(1) Build healthy soil, which yields strong plants that are less prone to disease and pests.
- Many of the practices noted below will help protect and develop soil. Think of it as a top priority.
- Get your soil tested when planting a new garden and every few years thereafter. Fall is the best time for testing–to allow time to adjust the soil’s pH if necessary–but spring is okay, too.
- Here’s the link to UMassAmherst’s soil-testing lab. Cost is $15. Be sure to follow their instructions for soil sampling carefully.
- The soil at PPCG was tested for metals such as lead before we established our gardens.
(2) Avoid agricultural chemicals. No synthetic
- or herbicides.
- When in doubt about a product, look for an OMRI rating on the packaging, like the one pictured here.
(3) Use natural materials instead, such as:
- composted vegetable scraps,
- composted manure,
- bone meal,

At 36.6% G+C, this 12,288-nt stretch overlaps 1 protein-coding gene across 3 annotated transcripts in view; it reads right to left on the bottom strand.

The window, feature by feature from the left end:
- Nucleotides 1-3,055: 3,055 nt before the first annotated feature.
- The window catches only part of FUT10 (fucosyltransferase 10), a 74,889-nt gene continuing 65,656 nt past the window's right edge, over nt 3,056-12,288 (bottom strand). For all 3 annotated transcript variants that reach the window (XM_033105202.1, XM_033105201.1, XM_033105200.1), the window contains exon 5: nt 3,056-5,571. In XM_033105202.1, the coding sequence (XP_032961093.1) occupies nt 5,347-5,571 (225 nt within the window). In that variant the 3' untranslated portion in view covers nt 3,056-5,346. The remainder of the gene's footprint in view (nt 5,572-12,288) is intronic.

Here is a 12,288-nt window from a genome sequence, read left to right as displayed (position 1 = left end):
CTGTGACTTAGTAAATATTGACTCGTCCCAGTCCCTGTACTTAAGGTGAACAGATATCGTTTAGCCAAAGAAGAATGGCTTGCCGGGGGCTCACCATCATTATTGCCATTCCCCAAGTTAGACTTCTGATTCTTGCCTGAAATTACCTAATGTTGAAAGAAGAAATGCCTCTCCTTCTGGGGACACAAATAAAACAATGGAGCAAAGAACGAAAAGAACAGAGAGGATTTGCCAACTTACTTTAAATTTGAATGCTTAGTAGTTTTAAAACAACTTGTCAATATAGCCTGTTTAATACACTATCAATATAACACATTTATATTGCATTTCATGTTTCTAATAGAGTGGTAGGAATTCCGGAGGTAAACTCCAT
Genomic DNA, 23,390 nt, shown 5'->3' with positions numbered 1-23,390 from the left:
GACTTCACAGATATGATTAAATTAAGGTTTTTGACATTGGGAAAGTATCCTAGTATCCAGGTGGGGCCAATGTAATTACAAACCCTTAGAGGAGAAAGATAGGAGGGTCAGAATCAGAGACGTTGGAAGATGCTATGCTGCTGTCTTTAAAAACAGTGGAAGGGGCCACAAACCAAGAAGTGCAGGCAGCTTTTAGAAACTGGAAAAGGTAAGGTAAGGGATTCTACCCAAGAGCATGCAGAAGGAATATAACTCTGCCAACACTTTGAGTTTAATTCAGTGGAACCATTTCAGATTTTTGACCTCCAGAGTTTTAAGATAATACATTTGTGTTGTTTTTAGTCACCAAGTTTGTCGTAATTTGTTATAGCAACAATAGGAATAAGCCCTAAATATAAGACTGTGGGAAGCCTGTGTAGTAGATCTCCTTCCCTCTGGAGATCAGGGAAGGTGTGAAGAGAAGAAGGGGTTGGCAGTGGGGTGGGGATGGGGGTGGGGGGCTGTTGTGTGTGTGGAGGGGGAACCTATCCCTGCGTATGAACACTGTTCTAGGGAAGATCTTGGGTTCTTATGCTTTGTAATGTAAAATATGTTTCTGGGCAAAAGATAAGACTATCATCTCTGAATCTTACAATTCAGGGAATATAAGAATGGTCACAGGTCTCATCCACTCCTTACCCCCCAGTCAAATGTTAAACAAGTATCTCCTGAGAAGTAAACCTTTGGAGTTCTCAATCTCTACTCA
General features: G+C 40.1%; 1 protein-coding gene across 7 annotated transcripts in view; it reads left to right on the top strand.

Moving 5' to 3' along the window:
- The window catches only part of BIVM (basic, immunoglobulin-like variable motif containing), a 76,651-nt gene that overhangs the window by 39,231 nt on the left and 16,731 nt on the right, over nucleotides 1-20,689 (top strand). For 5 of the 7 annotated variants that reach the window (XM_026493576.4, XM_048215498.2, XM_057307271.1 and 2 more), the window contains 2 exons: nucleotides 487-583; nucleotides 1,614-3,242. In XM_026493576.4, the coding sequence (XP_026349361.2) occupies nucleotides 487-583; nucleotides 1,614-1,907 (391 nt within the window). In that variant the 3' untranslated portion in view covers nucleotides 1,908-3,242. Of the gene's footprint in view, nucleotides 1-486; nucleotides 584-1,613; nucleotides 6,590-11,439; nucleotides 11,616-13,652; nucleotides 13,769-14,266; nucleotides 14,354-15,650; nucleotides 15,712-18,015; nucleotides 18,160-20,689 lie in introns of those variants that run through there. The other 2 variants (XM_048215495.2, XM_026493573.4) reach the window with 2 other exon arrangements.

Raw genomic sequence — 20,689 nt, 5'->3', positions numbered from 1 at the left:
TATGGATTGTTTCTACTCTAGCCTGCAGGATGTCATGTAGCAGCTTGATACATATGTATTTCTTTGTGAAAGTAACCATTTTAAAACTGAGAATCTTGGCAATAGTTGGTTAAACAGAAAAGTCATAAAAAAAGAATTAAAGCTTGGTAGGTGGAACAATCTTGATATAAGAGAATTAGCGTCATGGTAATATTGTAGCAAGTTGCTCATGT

- and seaweed.
- Natural materials–unlike the agricultural chemicals listed above–provide organic matter that supports beneficial soil organisms and your plants.
(4) Control pests in the least harmful way possible by, for example:
- handpicking pests,
- installing barrier netting,
- and mingling companion plants.
- The goal is generally not to eliminate pests, but to keep them at acceptable, tolerable levels.
- Use pesticides approved for organic growing only when necessary, as a last resort.
(5) Focus on prevention.
- For example, mulch to thwart weeds.
- Mulches from natural materials such as wood chips, shredded leaves, and hay are especially beneficial for the soil. (See 3.)
- Mulch also helps to regulate soil temperature and keeps your soil moist.
- Learn about the pests and diseases you commonly see in your garden and take appropriate action before they damage your plants. Here’s a very useful guide to the pests, weeds, diseases, and disorders we might see in our region.
- Rotating crops helps to keep your soil healthy and also disrupts the life cycle of pests and pathogens that thrive on particular crops and conditions in your garden.